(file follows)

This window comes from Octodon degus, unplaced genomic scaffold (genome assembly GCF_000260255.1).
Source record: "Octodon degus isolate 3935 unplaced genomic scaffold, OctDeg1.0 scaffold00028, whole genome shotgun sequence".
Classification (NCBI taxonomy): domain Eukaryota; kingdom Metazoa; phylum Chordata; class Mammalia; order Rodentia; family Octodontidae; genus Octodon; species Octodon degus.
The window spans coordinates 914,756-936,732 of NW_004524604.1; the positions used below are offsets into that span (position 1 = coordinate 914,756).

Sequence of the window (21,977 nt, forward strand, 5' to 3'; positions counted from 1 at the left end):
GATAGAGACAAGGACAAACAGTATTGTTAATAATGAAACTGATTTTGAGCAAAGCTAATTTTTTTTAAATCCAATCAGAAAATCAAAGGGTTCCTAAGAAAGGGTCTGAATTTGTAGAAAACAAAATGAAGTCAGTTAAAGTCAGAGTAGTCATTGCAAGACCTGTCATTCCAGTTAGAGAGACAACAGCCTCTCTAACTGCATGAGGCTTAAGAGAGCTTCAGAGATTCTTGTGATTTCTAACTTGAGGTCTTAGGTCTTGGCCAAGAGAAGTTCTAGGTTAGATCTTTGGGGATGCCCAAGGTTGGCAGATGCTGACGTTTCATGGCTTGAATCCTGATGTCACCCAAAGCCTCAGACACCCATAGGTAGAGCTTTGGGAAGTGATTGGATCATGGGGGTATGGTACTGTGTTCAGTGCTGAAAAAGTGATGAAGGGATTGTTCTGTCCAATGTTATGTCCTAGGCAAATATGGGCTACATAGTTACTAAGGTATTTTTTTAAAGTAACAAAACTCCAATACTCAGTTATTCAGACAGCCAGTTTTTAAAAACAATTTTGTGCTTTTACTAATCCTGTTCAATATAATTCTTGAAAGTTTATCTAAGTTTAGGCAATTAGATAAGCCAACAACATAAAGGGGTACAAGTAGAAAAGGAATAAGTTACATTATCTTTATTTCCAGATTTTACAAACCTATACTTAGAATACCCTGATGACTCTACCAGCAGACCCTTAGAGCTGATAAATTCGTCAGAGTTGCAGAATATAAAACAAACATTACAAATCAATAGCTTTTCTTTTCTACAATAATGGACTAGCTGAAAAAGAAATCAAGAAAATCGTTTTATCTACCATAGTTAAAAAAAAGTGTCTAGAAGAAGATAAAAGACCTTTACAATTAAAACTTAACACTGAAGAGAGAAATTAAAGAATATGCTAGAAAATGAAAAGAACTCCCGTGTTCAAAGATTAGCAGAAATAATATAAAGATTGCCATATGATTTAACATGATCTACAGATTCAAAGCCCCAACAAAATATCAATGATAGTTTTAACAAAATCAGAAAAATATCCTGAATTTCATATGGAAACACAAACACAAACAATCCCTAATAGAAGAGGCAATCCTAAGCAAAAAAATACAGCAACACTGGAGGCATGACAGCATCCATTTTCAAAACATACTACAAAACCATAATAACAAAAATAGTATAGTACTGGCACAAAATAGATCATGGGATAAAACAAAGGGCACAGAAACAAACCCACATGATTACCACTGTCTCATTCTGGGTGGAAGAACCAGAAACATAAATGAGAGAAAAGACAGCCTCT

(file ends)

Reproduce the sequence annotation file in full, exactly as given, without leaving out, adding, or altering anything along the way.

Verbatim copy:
This window comes from Octodon degus, unplaced genomic scaffold (genome assembly GCF_000260255.1).
Source record: "Octodon degus isolate 3935 unplaced genomic scaffold, OctDeg1.0 scaffold00028, whole genome shotgun sequence".
Classification (NCBI taxonomy): domain Eukaryota; kingdom Metazoa; phylum Chordata; class Mammalia; order Rodentia; family Octodontidae; genus Octodon; species Octodon degus.
The window spans coordinates 914,756-936,732 of NW_004524604.1; the positions used below are offsets into that span (position 1 = coordinate 914,756).

Sequence of the window (21,977 nt, forward strand, 5' to 3'; positions counted from 1 at the left end):
GATAGAGACAAGGACAAACAGTATTGTTAATAATGAAACTGATTTTGAGCAAAGCTAATTTTTTTTAAATCCAATCAGAAAATCAAAGGGTTCCTAAGAAAGGGTCTGAATTTGTAGAAAACAAAATGAAGTCAGTTAAAGTCAGAGTAGTCATTGCAAGACCTGTCATTCCAGTTAGAGAGACAACAGCCTCTCTAACTGCATGAGGCTTAAGAGAGCTTCAGAGATTCTTGTGATTTCTAACTTGAGGTCTTAGGTCTTGGCCAAGAGAAGTTCTAGGTTAGATCTTTGGGGATGCCCAAGGTTGGCAGATGCTGACGTTTCATGGCTTGAATCCTGATGTCACCCAAAGCCTCAGACACCCATAGGTAGAGCTTTGGGAAGTGATTGGATCATGGGGGTATGGTACTGTGTTCAGTGCTGAAAAAGTGATGAAGGGATTGTTCTGTCCAATGTTATGTCCTAGGCAAATATGGGCTACATAGTTACTAAGGTATTTTTTTAAAGTAACAAAACTCCAATACTCAGTTATTCAGACAGCCAGTTTTTAAAAACAATTTTGTGCTTTTACTAATCCTGTTCAATATAATTCTTGAAAGTTTATCTAAGTTTAGGCAATTAGATAAGCCAACAACATAAAGGGGTACAAGTAGAAAAGGAATAAGTTACATTATCTTTATTTCCAGATTTTACAAACCTATACTTAGAATACCCTGATGACTCTACCAGCAGACCCTTAGAGCTGATAAATTCGTCAGAGTTGCAGAATATAAAACAAACATTACAAATCAATAGCTTTTCTTTTCTACAATAATGGACTAGCTGAAAAAGAAATCAAGAAAATCGTTTTATCTACCATAGTTAAAAAAAAGTGTCTAGAAGAAGATAAAAGACCTTTACAATTAAAACTTAACACTGAAGAGAGAAATTAAAGAATATGCTAGAAAATGAAAAGAACTCCCGTGTTCAAAGATTAGCAGAAATAATATAAAGATTGCCATATGATTTAACATGATCTACAGATTCAAAGCCCCAACAAAATATCAATGATAGTTTTAACAAAATCAGAAAAATATCCTGAATTTCATATGGAAACACAAACACAAACAATCCCTAATAGAAGAGGCAATCCTAAGCAAAAAAATACAGCAACACTGGAGGCATGACAGCATCCATTTTCAAAACATACTACAAAACCATAATAACAAAAATAGTATAGTACTGGCACAAAATAGATCATGGGATAAAACAAAGGGCACAGAAACAAACCCACATGATTACCACTGTCTCATTCTGGGTGGAAGAACCAGAAACATAAATGAGAGAAAAGACAGCCTCT